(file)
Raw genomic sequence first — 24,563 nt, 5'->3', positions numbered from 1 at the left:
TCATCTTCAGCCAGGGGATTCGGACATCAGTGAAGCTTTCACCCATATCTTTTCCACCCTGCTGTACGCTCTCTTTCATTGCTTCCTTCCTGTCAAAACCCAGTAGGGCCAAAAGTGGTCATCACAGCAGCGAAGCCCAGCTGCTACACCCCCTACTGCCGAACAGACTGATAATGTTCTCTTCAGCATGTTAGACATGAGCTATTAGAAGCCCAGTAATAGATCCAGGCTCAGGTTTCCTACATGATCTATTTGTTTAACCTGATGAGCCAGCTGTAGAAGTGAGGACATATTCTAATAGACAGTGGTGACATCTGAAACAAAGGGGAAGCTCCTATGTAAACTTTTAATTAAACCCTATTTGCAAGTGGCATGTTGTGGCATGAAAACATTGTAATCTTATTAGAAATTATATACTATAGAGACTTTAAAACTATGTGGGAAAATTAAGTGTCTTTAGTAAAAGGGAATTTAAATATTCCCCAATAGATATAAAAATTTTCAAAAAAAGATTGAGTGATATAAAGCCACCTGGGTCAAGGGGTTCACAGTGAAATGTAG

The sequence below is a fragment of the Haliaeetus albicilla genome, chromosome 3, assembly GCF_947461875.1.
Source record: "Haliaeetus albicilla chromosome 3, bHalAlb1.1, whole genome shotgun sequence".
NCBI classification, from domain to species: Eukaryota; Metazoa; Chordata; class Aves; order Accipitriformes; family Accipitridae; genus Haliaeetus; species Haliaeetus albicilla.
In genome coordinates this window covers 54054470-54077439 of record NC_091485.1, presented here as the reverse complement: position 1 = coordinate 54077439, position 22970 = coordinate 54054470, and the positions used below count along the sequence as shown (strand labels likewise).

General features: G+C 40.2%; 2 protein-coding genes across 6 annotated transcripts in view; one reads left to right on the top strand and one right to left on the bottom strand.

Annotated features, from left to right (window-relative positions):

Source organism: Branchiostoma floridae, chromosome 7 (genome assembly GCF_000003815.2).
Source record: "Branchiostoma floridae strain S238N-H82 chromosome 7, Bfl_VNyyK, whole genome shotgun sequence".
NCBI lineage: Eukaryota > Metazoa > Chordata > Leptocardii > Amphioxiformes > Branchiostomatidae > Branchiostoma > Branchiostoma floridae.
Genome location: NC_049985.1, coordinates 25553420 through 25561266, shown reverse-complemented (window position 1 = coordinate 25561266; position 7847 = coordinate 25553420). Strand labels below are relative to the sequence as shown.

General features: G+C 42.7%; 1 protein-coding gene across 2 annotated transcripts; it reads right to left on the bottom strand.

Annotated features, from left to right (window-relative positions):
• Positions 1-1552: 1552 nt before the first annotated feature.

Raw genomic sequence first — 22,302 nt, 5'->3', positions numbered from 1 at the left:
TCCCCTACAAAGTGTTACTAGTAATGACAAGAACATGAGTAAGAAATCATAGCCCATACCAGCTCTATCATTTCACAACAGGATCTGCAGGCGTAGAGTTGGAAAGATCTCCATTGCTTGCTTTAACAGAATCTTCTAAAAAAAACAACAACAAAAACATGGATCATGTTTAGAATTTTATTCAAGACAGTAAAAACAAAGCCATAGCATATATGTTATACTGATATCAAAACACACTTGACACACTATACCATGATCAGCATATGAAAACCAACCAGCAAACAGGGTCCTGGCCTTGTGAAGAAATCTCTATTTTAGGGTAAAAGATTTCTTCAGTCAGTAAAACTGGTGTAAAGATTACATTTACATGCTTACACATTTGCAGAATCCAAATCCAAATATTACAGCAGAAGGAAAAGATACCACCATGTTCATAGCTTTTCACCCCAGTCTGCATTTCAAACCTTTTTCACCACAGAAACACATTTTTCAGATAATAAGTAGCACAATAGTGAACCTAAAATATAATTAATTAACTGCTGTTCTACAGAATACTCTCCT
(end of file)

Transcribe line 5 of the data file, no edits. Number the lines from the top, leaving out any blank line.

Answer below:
NCBI classification, from domain to species: Eukaryota; Metazoa; Chordata; class Aves; order Accipitriformes; family Accipitridae; genus Haliaeetus; species Haliaeetus albicilla.